Modest genius of pianist Vesselin Stanev
Last week Moscow and Saint Petersburg warmly greeted a famous Russian piano player Vesselin Stanev. Such annual concerts by a brilliant Moscow music conservatory graduate have already become traditional.
Each Stanev’s concert is unique. Each one helps the audience to discover both the piano player and the composers, whose masterpieces he plays, in a new angle. His proficiency grows with each year, and with each concert his music becomes more difficult to play. But something about him never changes: his personal, sophisticated manner of playing.
He thinks deeply and thoroughly about what the composer was thinking about while writing this music and then tries his best to express the composer’s inner world.
The suite No 2 by Bach was published in 1727. The critics then wrote that ‘the piano player that can reveal in front of the audience the suite’s complicated mix of emotions and motives is to become world famous’. Vesselin Stanev made us go back emotionally into Bach’s time.
Then comes the music by Ludwig Van Beethoven. His symphony No 11 is considered one of the most difficult pieces of music to play. The composer himself considered this symphony ‘great’. Beethoven expressed in it the bright, emotional and passionate spirit of the 19th century – and this spirit was expressed to the audience through Stanev’s brilliant execution.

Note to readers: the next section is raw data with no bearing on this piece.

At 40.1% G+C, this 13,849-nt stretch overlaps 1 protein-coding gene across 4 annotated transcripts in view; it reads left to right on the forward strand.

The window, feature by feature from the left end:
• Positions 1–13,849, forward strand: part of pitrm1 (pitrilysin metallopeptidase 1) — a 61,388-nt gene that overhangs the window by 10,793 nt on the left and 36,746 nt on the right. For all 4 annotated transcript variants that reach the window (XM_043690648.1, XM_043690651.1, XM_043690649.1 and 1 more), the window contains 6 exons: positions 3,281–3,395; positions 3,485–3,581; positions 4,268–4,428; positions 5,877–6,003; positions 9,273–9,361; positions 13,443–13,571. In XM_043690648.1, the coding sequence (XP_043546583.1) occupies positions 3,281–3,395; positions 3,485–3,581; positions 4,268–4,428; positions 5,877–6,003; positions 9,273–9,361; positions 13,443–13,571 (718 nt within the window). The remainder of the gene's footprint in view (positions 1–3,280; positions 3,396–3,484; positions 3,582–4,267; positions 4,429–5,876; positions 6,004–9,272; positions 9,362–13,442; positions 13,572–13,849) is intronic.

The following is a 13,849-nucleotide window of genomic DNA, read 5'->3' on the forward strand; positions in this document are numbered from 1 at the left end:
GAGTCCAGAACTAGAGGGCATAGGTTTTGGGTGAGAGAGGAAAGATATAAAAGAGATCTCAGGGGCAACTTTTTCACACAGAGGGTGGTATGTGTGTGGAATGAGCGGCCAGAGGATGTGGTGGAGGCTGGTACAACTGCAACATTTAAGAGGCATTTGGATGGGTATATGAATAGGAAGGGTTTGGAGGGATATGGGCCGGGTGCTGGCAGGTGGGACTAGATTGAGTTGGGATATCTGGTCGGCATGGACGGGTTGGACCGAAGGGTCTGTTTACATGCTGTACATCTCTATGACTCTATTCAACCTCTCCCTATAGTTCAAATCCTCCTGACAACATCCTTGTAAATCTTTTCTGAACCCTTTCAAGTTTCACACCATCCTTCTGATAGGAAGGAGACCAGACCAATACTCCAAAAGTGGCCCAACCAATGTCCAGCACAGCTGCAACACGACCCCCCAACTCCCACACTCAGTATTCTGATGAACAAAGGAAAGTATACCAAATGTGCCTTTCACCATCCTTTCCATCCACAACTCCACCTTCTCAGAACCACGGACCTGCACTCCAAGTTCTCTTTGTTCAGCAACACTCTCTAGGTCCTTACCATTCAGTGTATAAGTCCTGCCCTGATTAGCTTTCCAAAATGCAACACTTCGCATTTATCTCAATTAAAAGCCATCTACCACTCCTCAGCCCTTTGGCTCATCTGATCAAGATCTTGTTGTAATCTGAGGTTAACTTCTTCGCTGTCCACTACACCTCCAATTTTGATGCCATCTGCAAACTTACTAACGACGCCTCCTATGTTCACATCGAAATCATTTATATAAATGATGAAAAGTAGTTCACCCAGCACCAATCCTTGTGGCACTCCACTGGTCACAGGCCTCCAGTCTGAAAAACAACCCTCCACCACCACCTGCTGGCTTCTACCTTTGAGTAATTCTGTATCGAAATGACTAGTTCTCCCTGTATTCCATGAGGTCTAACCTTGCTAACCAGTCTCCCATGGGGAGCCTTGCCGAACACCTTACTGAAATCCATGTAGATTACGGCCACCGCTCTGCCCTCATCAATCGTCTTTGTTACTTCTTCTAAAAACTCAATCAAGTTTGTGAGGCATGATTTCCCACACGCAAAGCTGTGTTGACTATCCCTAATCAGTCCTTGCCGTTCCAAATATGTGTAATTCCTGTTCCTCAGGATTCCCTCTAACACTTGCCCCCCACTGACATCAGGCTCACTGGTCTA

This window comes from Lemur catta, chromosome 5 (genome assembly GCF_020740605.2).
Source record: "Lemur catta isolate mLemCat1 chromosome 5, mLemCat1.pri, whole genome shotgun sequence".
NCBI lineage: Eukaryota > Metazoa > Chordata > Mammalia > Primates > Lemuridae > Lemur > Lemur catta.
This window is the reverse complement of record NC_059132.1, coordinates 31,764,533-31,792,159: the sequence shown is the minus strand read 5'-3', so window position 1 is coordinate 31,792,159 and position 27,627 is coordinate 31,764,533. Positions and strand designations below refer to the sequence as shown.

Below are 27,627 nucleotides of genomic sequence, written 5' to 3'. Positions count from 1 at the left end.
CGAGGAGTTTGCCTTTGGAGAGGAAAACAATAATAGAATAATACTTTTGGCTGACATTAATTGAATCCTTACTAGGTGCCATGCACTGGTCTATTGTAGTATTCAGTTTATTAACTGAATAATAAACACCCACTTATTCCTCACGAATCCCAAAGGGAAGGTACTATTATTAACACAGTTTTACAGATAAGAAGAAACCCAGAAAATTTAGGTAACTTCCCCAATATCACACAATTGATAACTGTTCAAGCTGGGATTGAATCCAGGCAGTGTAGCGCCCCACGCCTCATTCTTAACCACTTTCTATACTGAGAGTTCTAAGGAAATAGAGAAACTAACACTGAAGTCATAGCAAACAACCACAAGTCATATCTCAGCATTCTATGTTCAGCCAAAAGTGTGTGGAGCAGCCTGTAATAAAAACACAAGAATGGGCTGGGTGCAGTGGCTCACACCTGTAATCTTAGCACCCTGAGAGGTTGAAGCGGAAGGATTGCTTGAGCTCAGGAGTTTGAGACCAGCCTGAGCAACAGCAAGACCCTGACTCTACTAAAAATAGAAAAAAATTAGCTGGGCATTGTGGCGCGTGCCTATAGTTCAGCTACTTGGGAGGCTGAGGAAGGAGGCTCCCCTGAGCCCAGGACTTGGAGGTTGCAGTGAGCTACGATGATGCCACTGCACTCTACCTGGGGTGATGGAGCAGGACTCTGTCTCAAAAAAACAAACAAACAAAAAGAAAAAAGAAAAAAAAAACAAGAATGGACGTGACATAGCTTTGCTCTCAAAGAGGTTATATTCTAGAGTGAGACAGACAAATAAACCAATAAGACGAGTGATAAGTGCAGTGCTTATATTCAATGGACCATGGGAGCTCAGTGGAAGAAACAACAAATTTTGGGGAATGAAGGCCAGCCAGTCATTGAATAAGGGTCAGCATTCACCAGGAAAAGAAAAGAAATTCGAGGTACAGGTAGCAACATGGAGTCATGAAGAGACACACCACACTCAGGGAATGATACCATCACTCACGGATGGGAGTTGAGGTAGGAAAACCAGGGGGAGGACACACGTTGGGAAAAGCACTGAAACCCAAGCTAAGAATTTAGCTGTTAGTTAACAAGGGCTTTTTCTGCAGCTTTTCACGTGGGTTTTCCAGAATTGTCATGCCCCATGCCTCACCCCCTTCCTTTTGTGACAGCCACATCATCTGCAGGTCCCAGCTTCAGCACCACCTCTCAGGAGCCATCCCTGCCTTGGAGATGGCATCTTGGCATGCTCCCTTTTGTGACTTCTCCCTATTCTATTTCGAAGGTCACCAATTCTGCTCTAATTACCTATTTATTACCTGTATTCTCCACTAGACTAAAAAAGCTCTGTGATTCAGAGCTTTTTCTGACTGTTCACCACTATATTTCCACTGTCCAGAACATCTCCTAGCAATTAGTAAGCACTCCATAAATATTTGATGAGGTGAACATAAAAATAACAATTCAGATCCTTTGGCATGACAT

Frédéric Chopin is great pioneer in music that put a lot of new musical innovations into each of his works. He was often called ‘a poet of music’. Maybe that’s the reason why Vesselin Stanev chose Chopin’s music for his concert. His opus No 46 was played by the piano only, but it sounded as if the entire orchestra was playing.
Franz Liszt’s virtuosic music was also played by Stanev. Franz Liszt’s works were played by Russia’s most prominent piano players and composers. Now it is played by Russia’s new star - Vesselin Stanev.
What is very important, Stanev remains a modest person. He doesn’t try to show off in front of the audience. He doesn’t have any of those awkward gestures that many of Russian young piano players have. It seems that he’s playing for himself. His goal is not to show off. His goal is to play the piano and give his audience pleasure and delight.
Translated by Lena Ksandinova